The Yankees won six of seven coming into this afternoon’s game at Wrigley. They’d scored at least nine runs in four of those six wins. They seemed ready to feast on a soft-tossing guy like Doug Davis and a below .500 team like the Cubs.
Obviously that didn’t happen.
“Velocity is not the most important thing,” Joe Girardi said. “Location is the most important thing in this game. And movement. And that’s what (Davis) did today, and that’s what Freddy does. They don’t beat themselves usually. They don’t necessarily walk people. They’re able to hold runners. They’re able to do a lot of things, and you can light up the radar gun and still get lit up.”
It’s a fine line for pitchers like Davis and the Yankees own starter, Freddy Garcia. Both have fastballs in the 80s, and the lean heavily on an assortment of offspeed pitches. More than one Yankees hitter said facing Davis was like facing a knuckleballer.
“It’s very similar in that there are no patterns, and you don’t really know where the ball is going to go,” Mark Teixeira said. “He threw me some changeups that went up and away today. The first seven pitches he threw me were all balls, not because he was pitching around me, but because his ball moves everywhere. If he doesn’t know where it’s going sometimes, the hitter’s not going to know where it’s going. He pitched well, kept the ball on the corners and kept us off-balance.”
Davis hadn’t won a game since May of last year, and the Yankees were obviously frustrated by a few calls, but there’s a reason a guy like Davis sticks in the big leagues through 13 seasons and nearly 300 starts: If he’s throwing strikes and mixing his pitches, he has a chance. He’s a lesser, left-handed version of Garcia. Today, Davis was the better of the two.
“I look for the fastball,” Nick Swisher said. “Whatever he flops up there, I’m really trying to sit on that fastball. My first at-bat, he went fastball up, breaking ball, breaking ball. My second at-bat, he went fastball, changeup, changeup, so he’s really just changing it here and there. That’s how you’re supposed to pitch so guys don’t fall into rhythms or trends. We just didn’t do a very good job putting the bat on the ball today.”
Here’s Alex Rodriguez talking mostly about Davis and the Yankees silent offense.
• The Yankees bullpen was active by the third inning, but it turned out, Garcia had already gotten his day turned around. “They were sitting on my slider and breaking pitches,” he said. “So in the second inning, I started throwing my sinker and felt pretty good.”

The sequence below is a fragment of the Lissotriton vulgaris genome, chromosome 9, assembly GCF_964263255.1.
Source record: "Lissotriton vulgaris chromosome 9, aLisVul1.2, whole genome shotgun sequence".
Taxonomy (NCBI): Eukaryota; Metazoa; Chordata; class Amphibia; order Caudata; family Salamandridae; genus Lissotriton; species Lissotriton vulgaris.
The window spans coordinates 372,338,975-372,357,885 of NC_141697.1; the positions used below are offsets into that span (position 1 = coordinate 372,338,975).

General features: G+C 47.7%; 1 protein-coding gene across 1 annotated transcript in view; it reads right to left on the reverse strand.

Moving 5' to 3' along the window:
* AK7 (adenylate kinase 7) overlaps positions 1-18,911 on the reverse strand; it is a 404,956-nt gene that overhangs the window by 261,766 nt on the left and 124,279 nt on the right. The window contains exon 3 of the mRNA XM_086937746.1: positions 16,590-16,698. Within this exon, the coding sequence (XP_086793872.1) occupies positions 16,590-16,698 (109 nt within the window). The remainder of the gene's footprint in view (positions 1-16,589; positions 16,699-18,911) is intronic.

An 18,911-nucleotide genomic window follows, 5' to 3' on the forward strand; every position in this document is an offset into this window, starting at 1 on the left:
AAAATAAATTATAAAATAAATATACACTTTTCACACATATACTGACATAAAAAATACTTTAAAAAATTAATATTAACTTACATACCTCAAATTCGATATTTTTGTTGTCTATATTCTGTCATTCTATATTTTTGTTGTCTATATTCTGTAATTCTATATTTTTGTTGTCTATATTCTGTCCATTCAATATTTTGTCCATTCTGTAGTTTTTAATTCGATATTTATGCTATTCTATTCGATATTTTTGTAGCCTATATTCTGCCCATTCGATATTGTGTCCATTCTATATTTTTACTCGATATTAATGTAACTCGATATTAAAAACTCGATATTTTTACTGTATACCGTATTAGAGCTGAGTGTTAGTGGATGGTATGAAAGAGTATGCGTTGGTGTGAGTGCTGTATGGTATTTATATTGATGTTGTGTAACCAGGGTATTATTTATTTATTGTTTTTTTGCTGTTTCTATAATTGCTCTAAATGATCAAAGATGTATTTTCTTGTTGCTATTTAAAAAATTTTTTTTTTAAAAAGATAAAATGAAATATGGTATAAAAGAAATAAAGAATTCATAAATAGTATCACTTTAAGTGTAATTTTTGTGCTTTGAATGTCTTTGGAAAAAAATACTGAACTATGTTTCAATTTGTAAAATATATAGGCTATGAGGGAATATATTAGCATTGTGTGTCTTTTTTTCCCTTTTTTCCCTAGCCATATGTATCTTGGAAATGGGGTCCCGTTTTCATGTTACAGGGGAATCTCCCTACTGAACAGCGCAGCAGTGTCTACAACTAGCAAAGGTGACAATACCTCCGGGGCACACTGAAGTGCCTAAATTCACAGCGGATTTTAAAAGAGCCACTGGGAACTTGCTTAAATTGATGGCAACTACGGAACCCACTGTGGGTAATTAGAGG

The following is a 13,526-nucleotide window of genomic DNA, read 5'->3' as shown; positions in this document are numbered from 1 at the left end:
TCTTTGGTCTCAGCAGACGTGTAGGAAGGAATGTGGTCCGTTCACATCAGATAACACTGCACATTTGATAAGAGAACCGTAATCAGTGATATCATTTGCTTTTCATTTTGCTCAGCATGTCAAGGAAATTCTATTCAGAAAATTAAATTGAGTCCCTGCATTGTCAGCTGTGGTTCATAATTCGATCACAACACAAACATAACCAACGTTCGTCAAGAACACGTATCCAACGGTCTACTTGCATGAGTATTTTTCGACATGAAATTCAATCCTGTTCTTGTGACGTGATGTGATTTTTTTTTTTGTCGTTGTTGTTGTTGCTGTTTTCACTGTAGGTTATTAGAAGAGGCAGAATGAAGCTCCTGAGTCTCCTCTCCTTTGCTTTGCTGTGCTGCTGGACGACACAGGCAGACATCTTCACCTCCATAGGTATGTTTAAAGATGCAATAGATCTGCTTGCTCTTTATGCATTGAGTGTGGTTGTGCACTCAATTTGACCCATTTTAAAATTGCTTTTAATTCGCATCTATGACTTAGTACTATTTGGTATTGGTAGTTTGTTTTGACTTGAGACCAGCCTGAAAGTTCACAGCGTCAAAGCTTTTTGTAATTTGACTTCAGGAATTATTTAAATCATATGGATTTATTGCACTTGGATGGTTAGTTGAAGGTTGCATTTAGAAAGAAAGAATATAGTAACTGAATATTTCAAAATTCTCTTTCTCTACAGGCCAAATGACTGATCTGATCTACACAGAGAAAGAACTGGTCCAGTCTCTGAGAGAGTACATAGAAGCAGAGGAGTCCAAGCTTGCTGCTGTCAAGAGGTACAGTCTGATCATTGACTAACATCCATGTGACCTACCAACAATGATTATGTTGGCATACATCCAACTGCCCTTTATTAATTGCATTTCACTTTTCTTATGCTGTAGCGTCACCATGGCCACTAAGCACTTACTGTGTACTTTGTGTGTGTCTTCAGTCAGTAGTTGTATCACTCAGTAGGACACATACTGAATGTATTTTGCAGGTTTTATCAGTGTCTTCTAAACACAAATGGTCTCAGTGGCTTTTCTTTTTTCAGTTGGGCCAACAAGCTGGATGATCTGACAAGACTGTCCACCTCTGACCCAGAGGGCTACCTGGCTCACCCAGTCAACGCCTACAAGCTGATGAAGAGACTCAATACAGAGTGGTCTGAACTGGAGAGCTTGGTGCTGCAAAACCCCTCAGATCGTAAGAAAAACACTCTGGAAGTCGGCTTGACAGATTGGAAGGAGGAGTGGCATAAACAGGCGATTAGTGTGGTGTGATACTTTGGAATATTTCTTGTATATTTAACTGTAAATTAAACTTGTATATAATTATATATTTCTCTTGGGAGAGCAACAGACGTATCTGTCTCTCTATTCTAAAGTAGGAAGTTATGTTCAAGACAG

• Four of the first three Cubs reached base this afternoon, then Garcia allowed three straight hits to start the third inning. With two on and no outs in the third, Garcia started a run in which he retired 14 of the last 15 batters he faced.
• This was Garcia’s first career loss against the Cubs, snapping a four-game winning streak. he is 4-1 with a 1.80 ERA in seven starts against the Cubs. “I always want to win,” he said. “I was surprised with Davis. We didn’t score any runs, but that’s part of the game. Days like this happen.”
• One last Garcia note: Seven innings today moved him beyond 2,000 innings for his career. He’s thrown 2,001.2 innings.
• Swisher was the one Yankee who most showed his frustration with some of the called strikes for Davis. “When you have a guy on the mound that’s not throwing 95, he gets some more calls because the umpire can see the ball better,” Swisher said. “It’s one of those games that kind of baffles you a little bit. We’ll forget about this and get ready for tomorrow.”
• Swisher said he thought his eighth-inning double — the one that chased Davis from the game — was a home run off the bat. “I hit that ball pretty good,” he said. “As soon as I hit it, I thought it was gone. I’ll take a double; I’m cool with that. As long as it finds some grass, I’m cool.”
• Alex Rodriguez’s eighth-inning strikeout against Carlos Marmol was obviously a pivotal moment. He was the tying run with Teixeira at first base. The first four pitches of the at-bat were sliders, and strike three came on a fastball. “It’s funky,” Rodriguez said of Marmol’s slider. “First time I faced him I believe. He threw two good pitches. Both strikes were in the inning half, probably black or better. Probably foul balls if I swing, and he still had the good fastball in the mid-90s. He’s a guy you probably feel a little bit more comfortable the more you face him four or five times.”
• The Cubs hot-shot young shortstop, Starlin Castro, had a big day with two doubles. He’s hitting .345 with 11 doubles and five triples at home this season, and he’s batting .405 in his past nine games.
• The Yankees were hitless until Robinson Cano singled with two outs in the fourth. He has reached base in all 22 of the Yankees day games this season.
• Another Cano note: He’s hitting .322 against lefties and .273 against right-handers.
• Eduardo Nunez in his past four games: .357 with two runs, two walks, a home run and two RBI.
• There was a weird on-field delay in the third inning. Girardi said it was because of a light just beyond a camera booth in center field. Girardi couldn’t see it from the bench, but it was visible from the plate. Girardi said it looked like a floodlight, maybe one that had been turned on by a building on the other side of the street.
• Teixeira on playing in Wrigley: “As soon as you walk in and see the ivy, you know exactly where you are. It’s one of those special places in baseball.”
• Rodriguez gets the final word today: “It’s definitely a great stadium, great atmosphere and great crowd. It was a perfect day — for the Cubs.”
Associated Press photos, including a cool one of Gardner making a leaping catch in the ivy